First-time winner ushers in new era of PGA excellence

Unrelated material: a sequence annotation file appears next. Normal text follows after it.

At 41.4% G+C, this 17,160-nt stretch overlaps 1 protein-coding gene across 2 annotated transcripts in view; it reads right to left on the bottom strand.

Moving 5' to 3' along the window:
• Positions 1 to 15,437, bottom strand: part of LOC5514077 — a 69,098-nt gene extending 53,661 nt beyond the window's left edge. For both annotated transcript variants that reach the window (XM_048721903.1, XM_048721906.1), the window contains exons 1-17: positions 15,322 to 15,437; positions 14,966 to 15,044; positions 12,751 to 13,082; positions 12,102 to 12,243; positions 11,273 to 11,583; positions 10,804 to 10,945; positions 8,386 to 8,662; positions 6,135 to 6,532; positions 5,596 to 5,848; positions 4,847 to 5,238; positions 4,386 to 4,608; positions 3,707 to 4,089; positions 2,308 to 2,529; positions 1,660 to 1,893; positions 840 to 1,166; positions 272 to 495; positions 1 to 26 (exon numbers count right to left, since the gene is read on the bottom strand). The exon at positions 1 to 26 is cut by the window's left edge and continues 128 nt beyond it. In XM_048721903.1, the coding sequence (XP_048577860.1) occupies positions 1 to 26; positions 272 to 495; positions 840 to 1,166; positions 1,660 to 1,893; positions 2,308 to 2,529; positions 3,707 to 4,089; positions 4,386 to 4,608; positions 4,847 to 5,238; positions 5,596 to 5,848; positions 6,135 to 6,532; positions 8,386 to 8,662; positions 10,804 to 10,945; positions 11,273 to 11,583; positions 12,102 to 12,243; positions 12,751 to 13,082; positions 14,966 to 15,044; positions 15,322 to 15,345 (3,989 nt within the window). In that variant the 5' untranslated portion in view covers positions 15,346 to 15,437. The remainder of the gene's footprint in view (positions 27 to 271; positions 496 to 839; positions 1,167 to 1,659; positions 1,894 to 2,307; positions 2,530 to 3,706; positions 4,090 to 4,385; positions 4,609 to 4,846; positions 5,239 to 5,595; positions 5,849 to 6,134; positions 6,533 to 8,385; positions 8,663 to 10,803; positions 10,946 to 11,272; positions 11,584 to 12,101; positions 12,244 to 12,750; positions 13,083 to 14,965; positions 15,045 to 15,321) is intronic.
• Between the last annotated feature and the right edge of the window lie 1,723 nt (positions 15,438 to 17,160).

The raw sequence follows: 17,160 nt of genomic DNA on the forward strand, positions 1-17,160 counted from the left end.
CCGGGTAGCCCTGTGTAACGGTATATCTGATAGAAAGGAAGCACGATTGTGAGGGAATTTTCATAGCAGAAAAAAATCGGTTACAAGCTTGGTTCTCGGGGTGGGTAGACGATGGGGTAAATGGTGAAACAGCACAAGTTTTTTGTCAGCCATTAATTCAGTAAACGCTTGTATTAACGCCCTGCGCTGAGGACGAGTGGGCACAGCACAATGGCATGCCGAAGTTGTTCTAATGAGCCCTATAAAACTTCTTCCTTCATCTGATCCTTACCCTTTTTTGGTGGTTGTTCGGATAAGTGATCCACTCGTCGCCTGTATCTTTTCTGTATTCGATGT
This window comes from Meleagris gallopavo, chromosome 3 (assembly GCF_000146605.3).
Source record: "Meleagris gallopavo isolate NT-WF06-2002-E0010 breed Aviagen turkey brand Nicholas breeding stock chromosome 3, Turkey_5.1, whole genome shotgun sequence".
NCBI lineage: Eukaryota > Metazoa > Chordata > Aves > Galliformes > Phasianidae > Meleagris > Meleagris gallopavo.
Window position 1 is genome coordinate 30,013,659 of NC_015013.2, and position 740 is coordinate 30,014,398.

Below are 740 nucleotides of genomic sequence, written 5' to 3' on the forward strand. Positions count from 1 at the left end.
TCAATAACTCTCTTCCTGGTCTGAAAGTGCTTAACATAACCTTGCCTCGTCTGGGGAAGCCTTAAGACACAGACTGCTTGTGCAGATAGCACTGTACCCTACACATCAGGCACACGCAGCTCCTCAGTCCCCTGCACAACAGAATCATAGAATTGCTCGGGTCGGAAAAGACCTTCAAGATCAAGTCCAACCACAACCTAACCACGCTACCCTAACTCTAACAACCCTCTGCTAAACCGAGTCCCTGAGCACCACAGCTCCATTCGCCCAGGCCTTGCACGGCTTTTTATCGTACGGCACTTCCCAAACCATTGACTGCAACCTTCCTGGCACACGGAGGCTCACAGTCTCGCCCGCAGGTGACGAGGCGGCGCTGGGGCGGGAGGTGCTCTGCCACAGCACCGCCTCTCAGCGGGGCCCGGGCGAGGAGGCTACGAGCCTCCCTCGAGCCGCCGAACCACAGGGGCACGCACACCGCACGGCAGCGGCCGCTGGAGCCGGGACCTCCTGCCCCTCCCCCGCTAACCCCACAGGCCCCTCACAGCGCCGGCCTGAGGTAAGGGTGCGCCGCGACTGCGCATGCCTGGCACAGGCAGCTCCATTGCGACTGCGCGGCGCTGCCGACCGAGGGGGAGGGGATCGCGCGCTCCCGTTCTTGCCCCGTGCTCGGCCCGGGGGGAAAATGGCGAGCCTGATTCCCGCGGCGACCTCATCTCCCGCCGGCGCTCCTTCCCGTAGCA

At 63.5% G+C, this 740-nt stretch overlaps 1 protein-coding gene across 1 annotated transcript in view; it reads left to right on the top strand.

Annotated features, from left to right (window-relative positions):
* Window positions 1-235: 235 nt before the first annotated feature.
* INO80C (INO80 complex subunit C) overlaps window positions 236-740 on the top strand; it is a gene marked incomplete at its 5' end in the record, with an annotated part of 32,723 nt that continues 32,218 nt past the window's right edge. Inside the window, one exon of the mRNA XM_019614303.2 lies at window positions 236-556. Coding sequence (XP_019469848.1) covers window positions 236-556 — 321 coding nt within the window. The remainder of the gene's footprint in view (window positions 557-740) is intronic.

RIN, Wis. — The 117th U.S. Open marked the first time since 1994 that Tiger Woods and Phil Mickelson were both absent from a major championship and guess what? They weren’t missed. Tiger has a bad back and Phil was at his daughter’s graduation, leaving America’s national championship to fend for itself. There was a time when their presence overshadowed just about everyone else and God forbid if neither was in contention on Sunday. It meant certain death for television ratings. Truth is the sport has been in transition from their era of dominance for a while now. On Sunday, Brooks Koepka provided the exclamation point. If you don’t follow golf you probably didn’t recognize the names on the leaderboard Sunday. With Dustin Johnson, Rory McIlroy and Jason Day failing to make the cut, the list of contenders was filled with players looking to become the seventh straight first-time major winner. And that’s not a bad thing. We’ve been waiting to see who will be the next Tiger Woods. Quite frankly, we’d better get accustomed to the fact that may never happen, not with the depth and the talent that was on display this weekend, and especially on Sunday when the wind finally arrived just in time to make Erin Hills play like its architects envisioned. With gusts up to 25 mph and the greens slick as glass, it became a true test of survival that ended with Koepka taking control with three birdies on 14, 15, and 16. His 5-under par 67 gave him a winning total of 16under par, tying the lowest 72-hole score in relation to par in U.S. Open history. “I played really solid from the moment I got here,” Brooks said. “All-around my game was pretty solid and I couldn’t be happier.” It was a terrific final round with a bevy of young players trying to prove they had what it takes to win a major. There was Japan’s Hideki Matsuyama, shooting a 6-under par 66 to post 12-under while the remaining leaders had five holes to play. There was Tommy Fleetwood of England trying desperately to hang in contention after three bogeys on the front side threatened to make him irrelevant. There was Brian Harman, the 54-hole leader from Georgia, trying to prove Erin Hills isn’t just for big hitters, and there was Rickie Fowler, trying again to erase the label of being the best player yet to win a major. And there was Koepka, a self-proclaimed underachiever because he entered with just one Tour victory and tons of potential. “I couldn’t stand the fact, I’d only won once,” he said. A member of the winning U.S. Ryder Cup team last fall, he had said the pressure of playing in the final round of the U.S. Open would be nothing compared to the intensity of playing at Hazeltine where the Americans ended an eight-year drought by beating the Europeans. He played like it on Sunday. Calm, cool and courageous, he posted birdies on his first two holes and another at the par-4 8th to take the lead. And even after a bogey at the par-4 10th, the 27-year-old steadied himself enough to save par on the next three holes before making a 5-footer at the 14th for the first of those straight birdies that put a strangle hold on the tournament. “I don’t think I ever got nervous,” he said. Koepka is a buddy and workout partner of Johnson, the 2016 U.S. Open champion. They are men of few words, but Johnson called him before Sunday’s round and told him to “stick to his game plan.” Koepka did that. “The more patient I become the more I can put myself in these situations,” he ssaid. Somewhere Woods, a vice captain at the Ryder Cup, and Mickelson, the team leader, had to be applauding their Ryder Cup teammate. Their sport has welcomed a new star.